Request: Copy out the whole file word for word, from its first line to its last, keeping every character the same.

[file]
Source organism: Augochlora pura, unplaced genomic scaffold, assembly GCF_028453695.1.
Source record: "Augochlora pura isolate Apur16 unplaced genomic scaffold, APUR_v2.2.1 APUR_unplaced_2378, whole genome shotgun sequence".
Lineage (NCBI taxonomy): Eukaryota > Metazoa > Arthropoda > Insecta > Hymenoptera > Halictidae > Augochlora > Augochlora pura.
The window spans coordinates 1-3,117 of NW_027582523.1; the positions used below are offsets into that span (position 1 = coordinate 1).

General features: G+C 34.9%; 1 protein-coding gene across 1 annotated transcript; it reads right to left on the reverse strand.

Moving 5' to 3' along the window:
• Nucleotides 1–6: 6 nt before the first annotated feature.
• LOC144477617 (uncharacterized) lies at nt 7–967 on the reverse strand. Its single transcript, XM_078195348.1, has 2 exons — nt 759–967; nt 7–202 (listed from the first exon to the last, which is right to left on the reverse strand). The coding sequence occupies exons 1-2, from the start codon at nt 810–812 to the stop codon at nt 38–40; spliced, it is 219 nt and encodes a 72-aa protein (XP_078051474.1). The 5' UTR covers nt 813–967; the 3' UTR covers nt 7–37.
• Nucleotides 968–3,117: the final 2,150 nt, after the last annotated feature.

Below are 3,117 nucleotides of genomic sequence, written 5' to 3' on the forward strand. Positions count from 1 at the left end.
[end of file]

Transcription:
Source organism: Augochlora pura, unplaced genomic scaffold, assembly GCF_028453695.1.
Source record: "Augochlora pura isolate Apur16 unplaced genomic scaffold, APUR_v2.2.1 APUR_unplaced_2378, whole genome shotgun sequence".
Lineage (NCBI taxonomy): Eukaryota > Metazoa > Arthropoda > Insecta > Hymenoptera > Halictidae > Augochlora > Augochlora pura.
The window spans coordinates 1-3,117 of NW_027582523.1; the positions used below are offsets into that span (position 1 = coordinate 1).

General features: G+C 34.9%; 1 protein-coding gene across 1 annotated transcript; it reads right to left on the reverse strand.

Moving 5' to 3' along the window:
• Nucleotides 1–6: 6 nt before the first annotated feature.
• LOC144477617 (uncharacterized) lies at nt 7–967 on the reverse strand. Its single transcript, XM_078195348.1, has 2 exons — nt 759–967; nt 7–202 (listed from the first exon to the last, which is right to left on the reverse strand). The coding sequence occupies exons 1-2, from the start codon at nt 810–812 to the stop codon at nt 38–40; spliced, it is 219 nt and encodes a 72-aa protein (XP_078051474.1). The 5' UTR covers nt 813–967; the 3' UTR covers nt 7–37.
• Nucleotides 968–3,117: the final 2,150 nt, after the last annotated feature.

Below are 3,117 nucleotides of genomic sequence, written 5' to 3' on the forward strand. Positions count from 1 at the left end.